We have been able to close ranks because we know that when this gets to the politicians they are going to mess it up. That’s why whenever we go close to a politician and we discovered he wants his own selfish agenda, we pull back immediately because the actual sense of this thing is not political jobbing. The actual sense of it is to really get the Nigerian youths involved in mainstream politics and get them to understand that their votes is their power, that if they keep their votes, they don’t have a say, but if they vote for the right candidate and when that candidate is messing up you can call that vote back; until then, what we are making them know is that their vote is their power and they should preserve it and come together under the Coordinated Campaign Organisation, then they will have a say and have a better future.
Now that your programme is coming up when election is approaching in Ondo, what happens after the election?
The youths coordinated campaign has not been like that; it is fortunate that I’m in Ondo State, which is my home and we have been working outside Ondo State. Throughout this year we have been busy; we have gone round the country; we had been Bayelsa, Enugu, Akwa Ibom and Taraba states, where there are no election; so we are not about elections; it is our duty to be here to ensure that the youths are mobilised and involved in the election and also not to be cajoled by the sweet words of these politicians; we are here to sensitised them to open their eyes, open their ears and assess the candidates. The one that is in government now, you have seen what he has done and you can tell what he can do in another four years. The one that is promising you that when he gets to government house, assess him; so that is what we are doing now. Ondo State is one of the states where we started this campaign a long time ago, but one thing about us is that we don’t make noise because those that make noise do so to get attention of politician. We do more underground work than making noise in the surface.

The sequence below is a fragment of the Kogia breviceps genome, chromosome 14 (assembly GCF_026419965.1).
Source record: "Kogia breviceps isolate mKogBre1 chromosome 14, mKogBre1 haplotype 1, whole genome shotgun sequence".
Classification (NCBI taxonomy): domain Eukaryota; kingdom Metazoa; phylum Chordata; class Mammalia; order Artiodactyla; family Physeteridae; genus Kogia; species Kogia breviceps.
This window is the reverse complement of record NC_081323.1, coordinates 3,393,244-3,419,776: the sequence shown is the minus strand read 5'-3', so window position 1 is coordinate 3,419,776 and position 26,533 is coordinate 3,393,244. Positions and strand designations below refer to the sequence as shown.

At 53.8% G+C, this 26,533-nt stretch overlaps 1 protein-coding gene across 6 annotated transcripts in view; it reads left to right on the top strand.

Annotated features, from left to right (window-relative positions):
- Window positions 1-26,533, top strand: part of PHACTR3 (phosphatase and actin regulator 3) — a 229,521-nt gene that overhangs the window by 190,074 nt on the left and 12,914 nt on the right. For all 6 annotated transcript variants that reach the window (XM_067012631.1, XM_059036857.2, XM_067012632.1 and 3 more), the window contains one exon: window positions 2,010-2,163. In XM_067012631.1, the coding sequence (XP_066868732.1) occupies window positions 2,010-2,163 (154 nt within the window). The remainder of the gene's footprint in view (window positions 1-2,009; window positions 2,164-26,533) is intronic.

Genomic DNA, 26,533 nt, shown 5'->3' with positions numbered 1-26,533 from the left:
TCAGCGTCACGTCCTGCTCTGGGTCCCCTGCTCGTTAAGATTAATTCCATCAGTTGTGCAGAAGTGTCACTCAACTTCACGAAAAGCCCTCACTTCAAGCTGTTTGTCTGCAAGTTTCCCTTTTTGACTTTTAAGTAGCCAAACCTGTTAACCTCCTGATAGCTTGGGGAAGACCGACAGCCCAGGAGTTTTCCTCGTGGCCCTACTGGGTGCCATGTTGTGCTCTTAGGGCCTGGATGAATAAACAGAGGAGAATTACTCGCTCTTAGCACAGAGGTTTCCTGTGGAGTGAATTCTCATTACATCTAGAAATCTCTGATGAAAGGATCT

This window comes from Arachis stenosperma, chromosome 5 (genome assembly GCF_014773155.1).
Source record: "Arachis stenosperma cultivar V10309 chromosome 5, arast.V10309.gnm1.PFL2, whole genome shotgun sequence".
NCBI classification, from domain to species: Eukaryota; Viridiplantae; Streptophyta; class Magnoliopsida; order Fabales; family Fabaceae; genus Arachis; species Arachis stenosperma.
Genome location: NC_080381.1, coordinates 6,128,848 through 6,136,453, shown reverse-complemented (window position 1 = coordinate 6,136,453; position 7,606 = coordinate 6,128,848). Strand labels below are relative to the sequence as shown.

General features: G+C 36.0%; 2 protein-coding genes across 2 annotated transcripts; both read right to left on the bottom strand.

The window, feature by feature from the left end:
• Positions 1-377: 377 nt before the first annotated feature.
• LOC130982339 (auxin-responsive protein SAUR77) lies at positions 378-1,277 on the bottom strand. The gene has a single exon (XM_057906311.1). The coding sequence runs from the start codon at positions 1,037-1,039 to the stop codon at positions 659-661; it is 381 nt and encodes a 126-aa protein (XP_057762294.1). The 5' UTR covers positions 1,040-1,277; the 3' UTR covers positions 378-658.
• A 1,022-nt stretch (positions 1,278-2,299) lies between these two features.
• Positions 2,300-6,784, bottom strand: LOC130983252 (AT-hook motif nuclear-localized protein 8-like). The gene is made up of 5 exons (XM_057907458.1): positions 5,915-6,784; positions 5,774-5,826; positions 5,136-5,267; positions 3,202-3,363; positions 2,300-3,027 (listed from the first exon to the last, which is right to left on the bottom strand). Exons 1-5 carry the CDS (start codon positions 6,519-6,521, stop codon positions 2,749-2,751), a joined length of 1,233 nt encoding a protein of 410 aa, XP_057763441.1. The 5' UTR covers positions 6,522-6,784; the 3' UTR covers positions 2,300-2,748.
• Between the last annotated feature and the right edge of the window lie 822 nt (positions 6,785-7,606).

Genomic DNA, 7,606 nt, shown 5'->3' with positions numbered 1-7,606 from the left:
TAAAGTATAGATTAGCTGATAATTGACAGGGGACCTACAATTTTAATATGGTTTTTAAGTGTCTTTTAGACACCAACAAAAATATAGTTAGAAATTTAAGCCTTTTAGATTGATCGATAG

How far have you been able to reorientate youths over the illegal activities of politicians, with Ondo election here at last?
We have been around for sometime and we have really gone deep; why we are coming out now is because we want politicians to finish making their noise and finish up with their rallies, so we are coming now after the youths must have attended their rallies and analyse the promises they made; we want them to know that they should not make up their minds based on the N1, 000 or N2, 000 they will give them; they should make up their minds based on the antecedents of the candidates. They should ask: are the candidates going to perform? Are they going to create more good jobs? Not just creating shamble jobs, but create jobs that is going to benefit the people in the next 20 to 30 years from now; we also want to sensitise the youths to make the right choice.
Who should be blamed for social vices of the youths during elections, politicians of youths themselves?
When talking about youths being involved in social vices, can we also talk about what the involvement of the youths is? What role are they playing? What role are the politicians giving them to perform? In many instances, is it thuggery and violence that the youths will participate in? These politicians engage the youths. The politicians are to blame for many of these vices the youth are involved in. Another problem is unemployment. When you don’t engage the youth properly they think about other ways they can engage themselves
How will you rate the involvement of youths in governance?
There has been a tremendous improvement in the involvement of youths in governance in many of the South West states, like in Lagos, also I was in Ekiti State recently and I saw young people in key posts, not as advisers on youth affairs. I saw young people in real government activities in Ekiti State and I was impressed because that is what we are looking towards to. We want to see young people in key offices; people between the age of 29 and 35 as advisers on finance and other key sectors. Nigerian youths can perform if put in the right places.